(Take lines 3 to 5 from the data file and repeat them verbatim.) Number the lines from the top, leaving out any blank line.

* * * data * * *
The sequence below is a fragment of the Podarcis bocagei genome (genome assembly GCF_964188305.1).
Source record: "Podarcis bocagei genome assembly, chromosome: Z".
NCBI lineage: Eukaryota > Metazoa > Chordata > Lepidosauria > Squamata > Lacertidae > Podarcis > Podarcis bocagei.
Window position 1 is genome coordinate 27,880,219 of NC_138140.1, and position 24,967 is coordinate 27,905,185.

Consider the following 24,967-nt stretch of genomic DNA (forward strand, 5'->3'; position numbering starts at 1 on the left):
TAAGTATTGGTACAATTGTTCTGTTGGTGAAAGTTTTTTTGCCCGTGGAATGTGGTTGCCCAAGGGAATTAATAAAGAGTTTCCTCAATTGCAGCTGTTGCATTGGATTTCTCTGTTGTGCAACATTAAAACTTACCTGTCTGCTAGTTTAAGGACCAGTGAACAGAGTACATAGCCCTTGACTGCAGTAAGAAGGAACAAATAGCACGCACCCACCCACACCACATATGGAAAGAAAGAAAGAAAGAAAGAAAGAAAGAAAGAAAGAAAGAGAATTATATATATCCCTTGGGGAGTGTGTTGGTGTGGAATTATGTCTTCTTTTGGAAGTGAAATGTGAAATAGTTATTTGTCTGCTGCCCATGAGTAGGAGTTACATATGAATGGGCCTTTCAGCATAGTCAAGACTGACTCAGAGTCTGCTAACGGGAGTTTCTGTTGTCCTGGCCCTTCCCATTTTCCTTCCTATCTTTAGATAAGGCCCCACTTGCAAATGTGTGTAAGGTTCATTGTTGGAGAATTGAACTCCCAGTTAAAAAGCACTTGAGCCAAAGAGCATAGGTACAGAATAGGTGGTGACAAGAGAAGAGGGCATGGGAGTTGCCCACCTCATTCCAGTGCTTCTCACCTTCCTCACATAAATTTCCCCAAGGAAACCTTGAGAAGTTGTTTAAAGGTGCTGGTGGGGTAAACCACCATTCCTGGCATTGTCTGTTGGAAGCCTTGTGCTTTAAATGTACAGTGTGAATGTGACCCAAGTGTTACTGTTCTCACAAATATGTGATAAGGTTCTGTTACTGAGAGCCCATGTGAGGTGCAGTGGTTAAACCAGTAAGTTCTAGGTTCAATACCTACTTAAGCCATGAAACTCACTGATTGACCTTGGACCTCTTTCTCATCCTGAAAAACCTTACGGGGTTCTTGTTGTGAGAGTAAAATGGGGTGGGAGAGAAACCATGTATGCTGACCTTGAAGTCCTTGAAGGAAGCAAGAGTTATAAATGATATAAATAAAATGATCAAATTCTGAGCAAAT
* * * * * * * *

NCBI lineage: Eukaryota > Metazoa > Chordata > Lepidosauria > Squamata > Lacertidae > Podarcis > Podarcis bocagei.
Window position 1 is genome coordinate 27,880,219 of NC_138140.1, and position 24,967 is coordinate 27,905,185.

Consider the following 24,967-nt stretch of genomic DNA (forward strand, 5'->3'; position numbering starts at 1 on the left):